The lights are on
It happens to most gamers at one point or another. You load up your game save after being away for a while and soon realize you don’t have the foggiest idea of what’s actually going on in the adventure anymore. You’re playing guessing games on where to go next, and worst of all, you’ve forgotten half of the controls. Do you restart or keep pushing through hoping that you can jog your memory?
I’ve faced this conundrum so many times I’ve stopped keeping track. In a perfect world, I’d play every game consistently and not move on until it’s completed. But every so often I have to abandon one because of (sigh) responsibilities, or I’ve hit an area of frustration and must take a “rage break.” Regardless, the problem has no sure-fire solution and it’s nearly impossible to avoid its occurrence. As such, I’ve been trying to be more proactive on how to make the decision to trudge on, start over, or give up. No choice is right or wrong, and all make some type of sacrifice.
Why: Your time is valuable. If you’ve already invested a great deal of it, it makes sense to trek on. Why throw away all that time and effort?
The Sacrifice: If the game is story-focused, you may miss out on vital elements, especially piecing it together. Also, you must re-familiarize yourself with the game’s systems and controls, which is easier said than done.
Tips: Look through the instructions or any in-game compendiums; the menus can be your friend to point you to the information you need. If possible, talk to every NPC as they might provide clues to your next move or what’s going on in the story. Get in a battle as soon as possible to reacquaint yourself with the combat – you’d be surprised how fast it all comes back to you. Online walkthroughs also are a great way to get back in the swing of things, in case the game doesn’t make it easy.
The Reward: You didn’t sacrifice all the hours you already spent, and finished the game much quicker than you would have by restarting.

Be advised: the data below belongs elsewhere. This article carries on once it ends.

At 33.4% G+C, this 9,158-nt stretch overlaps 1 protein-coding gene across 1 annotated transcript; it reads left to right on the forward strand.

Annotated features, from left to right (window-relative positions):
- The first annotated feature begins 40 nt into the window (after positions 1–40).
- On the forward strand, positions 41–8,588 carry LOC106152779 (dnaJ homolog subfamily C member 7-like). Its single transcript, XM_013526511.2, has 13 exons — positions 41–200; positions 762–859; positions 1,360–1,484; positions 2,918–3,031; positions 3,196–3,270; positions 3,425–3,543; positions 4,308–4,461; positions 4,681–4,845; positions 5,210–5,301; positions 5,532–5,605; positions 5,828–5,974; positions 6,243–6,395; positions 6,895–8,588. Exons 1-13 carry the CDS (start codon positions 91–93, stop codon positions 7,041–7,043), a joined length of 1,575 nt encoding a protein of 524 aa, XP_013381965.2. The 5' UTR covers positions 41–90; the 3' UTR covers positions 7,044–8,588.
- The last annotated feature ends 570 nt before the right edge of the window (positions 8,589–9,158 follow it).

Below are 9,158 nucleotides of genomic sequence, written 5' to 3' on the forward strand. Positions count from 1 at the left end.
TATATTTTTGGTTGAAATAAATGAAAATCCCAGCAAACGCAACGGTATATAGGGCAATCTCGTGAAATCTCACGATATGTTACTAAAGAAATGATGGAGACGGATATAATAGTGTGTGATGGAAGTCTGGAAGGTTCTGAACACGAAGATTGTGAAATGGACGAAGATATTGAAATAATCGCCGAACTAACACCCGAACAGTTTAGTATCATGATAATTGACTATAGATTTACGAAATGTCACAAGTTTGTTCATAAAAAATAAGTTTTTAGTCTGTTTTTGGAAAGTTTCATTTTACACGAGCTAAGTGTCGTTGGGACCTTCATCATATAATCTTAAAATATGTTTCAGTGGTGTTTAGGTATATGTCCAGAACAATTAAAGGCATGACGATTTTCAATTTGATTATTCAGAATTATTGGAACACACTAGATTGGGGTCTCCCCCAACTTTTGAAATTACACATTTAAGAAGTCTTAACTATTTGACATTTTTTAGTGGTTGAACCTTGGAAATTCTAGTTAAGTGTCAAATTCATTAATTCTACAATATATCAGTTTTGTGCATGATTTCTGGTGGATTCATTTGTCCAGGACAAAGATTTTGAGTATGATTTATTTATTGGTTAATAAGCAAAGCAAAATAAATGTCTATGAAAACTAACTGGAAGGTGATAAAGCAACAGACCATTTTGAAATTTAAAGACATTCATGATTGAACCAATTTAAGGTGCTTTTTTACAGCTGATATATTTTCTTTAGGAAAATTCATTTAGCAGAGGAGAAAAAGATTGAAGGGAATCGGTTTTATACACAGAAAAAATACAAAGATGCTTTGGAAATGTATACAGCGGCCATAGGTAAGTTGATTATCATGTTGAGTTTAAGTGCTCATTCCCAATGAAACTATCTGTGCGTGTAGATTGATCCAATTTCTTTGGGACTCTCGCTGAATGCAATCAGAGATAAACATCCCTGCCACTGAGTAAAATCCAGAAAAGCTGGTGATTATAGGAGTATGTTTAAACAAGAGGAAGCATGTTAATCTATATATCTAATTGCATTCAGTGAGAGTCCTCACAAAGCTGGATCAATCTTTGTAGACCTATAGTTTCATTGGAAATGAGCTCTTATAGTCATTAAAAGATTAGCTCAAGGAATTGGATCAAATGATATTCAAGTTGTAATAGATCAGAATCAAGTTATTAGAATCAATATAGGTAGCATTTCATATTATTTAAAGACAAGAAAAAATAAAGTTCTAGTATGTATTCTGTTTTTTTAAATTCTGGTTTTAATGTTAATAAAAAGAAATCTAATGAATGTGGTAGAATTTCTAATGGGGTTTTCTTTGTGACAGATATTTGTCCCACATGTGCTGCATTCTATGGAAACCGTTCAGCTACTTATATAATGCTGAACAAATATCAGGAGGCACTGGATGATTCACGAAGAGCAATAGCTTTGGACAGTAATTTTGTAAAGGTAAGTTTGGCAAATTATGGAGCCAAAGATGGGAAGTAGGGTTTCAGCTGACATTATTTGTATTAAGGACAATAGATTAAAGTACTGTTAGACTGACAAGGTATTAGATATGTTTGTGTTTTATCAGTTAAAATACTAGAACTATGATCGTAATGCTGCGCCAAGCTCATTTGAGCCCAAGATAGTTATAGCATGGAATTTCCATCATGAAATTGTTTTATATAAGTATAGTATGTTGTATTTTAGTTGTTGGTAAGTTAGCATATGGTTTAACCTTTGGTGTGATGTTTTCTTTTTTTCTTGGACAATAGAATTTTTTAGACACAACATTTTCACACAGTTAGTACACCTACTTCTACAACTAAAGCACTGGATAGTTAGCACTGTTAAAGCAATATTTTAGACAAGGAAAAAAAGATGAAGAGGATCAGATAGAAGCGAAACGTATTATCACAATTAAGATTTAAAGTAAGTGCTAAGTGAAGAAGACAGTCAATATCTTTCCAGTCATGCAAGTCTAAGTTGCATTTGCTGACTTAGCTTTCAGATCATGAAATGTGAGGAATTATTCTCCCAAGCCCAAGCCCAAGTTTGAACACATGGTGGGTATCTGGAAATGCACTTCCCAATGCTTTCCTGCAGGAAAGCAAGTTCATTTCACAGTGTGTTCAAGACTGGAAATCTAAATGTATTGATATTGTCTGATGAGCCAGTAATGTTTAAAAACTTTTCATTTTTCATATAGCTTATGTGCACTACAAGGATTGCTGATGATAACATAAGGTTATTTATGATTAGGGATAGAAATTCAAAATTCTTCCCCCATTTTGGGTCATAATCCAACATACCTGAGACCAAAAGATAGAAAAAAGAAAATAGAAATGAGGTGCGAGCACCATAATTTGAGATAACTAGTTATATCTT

Why: If a game has a compelling story, why miss out on really connecting with it? If you want to understand the characters and arcs to the fullest, it’s essential to restart. Plus, you won’t waste the time aimlessly trying to figure out how to play the game again. All the time you spend there could be spent just restarting. Plus, if you’ve only invested a few hours, you’re not really losing much.
The Sacrifice: You’re giving up the time you previously spent to play through the same parts you already did. You also might not dig playing through the same content again, unless it's super engaging.
Tips: Make sure you write down the controls, the basic plot threads, and the next objective. Better to be prepared in case history repeats itself and you must abandon it yet again. That way, you won’t have to keep restarting, upping your chances to actually finish the game.
The Reward: You’re coming away with the best understanding of the story and systems possible, minimizing your frustration at figuring it out all over again.
Why: Sometimes there’s a reason you could pull yourself away from a game for other things. Was it really that gripping? If you did have a valid reason for putting it away (i.e., a huge work trip), and a game makes it that tough to get back into, maybe that’s on the game. In this day and age (especially with more handheld gaming), developers should anticipate gamers taking breaks or forgetting certain elements. That’s why I support hints, cues, or compendiums that are included.
The Sacrifice: You spent time on something that didn’t really go anywhere, but at least you had a slice of the experience and know some of what the game has to offer. You also have to face the fact that you never finished “X” game, and when people talk about that ending you won’t having anything to contribute. Life is tough. Or you could cheat and watch the ending on YouTube, the next best thing to actually beating the game.
Tips: Before you put the nail in the coffin, ask yourself if you were really enjoying the game that much in the first place. Is it worth trudging through or restarting? Sometimes the answer is no, and that’s perfectly okay. Play what interests you and don’t look back.
The Reward: Sometimes you just need to cut your losses. You’re not wasting any more time, and you didn’t force yourself to play something just to “finish it.” You’ve also freed yourself up for new games, hopefully ones you just can’t put down and count the hours until you can play them again. Those are the best.
As I face these three choices, I always take into account the type of game I’m playing and just how important it is I finish it. For instance, if it’s an RPG, which has so many elements to keep track of, I’ll usually restart entirely, or be forced to hit the abandon mission button. Thankfully, developers have been much better about not creating such a barrier if you take some time away.
Life is unpredictable. We can’t count on anything, but gaming is fun in and of itself, so it’s important to keep in perspective just how much fun going to back to abandoned game will be. Lately I’ve found that some games are more trouble than they’re worth, but every so often one makes me realize how much of a fool I would have been to let it slip away.
Which – if any – games have you regretted abandoning, and why?
Email the author Kimberley Wallace, or follow on Twitter, and Game Informer.